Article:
Yes! I like the fact that cooking is very emotional. You don’t always have to be cerebral to be fine dining. Spontaneity sometimes is the most fun! Once you create a dish, it’s all work to keep it the same and perfect. But the fun is really creating the dish.
Does a bistro have to evolve to be successful?
Traditionally, a good brasserie or bistro is consistent. We want the restaurant to keep evolving, but at the same time we want the restaurant to be a familiar place for people. At least half of the menu is always there, and the other half keeps changing. But steak frites is steak frites. We’re not going to try and reinvent the steak frites because that’s something so comforting.
How does sustainability play a role in how you run your restaurants?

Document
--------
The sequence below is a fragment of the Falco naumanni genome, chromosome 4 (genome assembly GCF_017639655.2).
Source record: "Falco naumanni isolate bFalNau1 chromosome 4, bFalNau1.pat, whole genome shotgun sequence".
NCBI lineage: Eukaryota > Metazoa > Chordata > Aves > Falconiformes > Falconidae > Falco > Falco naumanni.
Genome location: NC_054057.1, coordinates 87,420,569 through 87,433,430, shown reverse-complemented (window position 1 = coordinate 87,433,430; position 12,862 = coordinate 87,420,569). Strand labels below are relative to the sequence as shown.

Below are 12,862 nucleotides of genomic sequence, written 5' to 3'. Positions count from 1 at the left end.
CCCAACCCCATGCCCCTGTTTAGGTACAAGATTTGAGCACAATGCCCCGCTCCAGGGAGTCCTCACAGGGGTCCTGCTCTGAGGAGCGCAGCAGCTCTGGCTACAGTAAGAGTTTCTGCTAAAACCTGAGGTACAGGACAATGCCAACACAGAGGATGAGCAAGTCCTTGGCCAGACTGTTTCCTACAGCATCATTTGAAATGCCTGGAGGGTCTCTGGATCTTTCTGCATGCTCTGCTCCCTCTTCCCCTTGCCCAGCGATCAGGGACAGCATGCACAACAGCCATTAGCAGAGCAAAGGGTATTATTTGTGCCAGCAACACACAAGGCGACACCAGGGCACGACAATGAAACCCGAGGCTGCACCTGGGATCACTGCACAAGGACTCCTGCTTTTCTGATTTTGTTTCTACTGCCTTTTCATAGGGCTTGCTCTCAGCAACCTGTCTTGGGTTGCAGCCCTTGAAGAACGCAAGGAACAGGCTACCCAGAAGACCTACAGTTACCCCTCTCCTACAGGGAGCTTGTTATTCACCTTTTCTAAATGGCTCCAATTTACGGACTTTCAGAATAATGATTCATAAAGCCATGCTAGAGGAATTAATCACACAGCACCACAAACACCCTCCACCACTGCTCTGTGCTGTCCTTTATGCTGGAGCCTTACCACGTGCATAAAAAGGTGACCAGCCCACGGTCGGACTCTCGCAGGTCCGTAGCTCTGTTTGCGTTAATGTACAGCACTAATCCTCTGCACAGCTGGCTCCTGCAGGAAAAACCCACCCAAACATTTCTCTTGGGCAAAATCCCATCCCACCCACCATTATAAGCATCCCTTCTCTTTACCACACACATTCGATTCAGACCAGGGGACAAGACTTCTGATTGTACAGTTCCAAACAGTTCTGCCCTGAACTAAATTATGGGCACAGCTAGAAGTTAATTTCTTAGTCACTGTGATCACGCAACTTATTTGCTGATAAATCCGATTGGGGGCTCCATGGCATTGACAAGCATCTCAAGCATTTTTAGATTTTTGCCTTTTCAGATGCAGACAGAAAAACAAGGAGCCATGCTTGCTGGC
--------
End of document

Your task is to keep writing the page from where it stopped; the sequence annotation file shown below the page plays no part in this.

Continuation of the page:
Sustainability starts by making effort to be more responsible, and growing that effort to make an impact. That’s what we do at all our restaurants, but it takes time, it takes a lot of concerted effort to succeed. It’s easier to make the energy we use sustainable, but with food, there are certain products that cannot always be local. Is the olive oil going to come from Malaysia? I don’t know yet! It’s going to have to come from further!
I noticed that it’s not something you shout about at your restaurants, compared to others who make sustainability part of their selling point.
We have the same farmers as the ones who shout about it! We share the same suppliers, more or less. There’s such a small proportion of chefs who can claim they are sustainable by their own farming, but at the same time, everyone makes an effort to grow that as much as possible. And that doesn’t mean because you are doing vegetables tomorrow, that you are sustainable. There’s still a lot of ingredients that go into a dish that might not be all local. Frankly, the biggest garden in America, they’re not in New York, they’re in the Carolinas, they’re in Texas, they’re in California.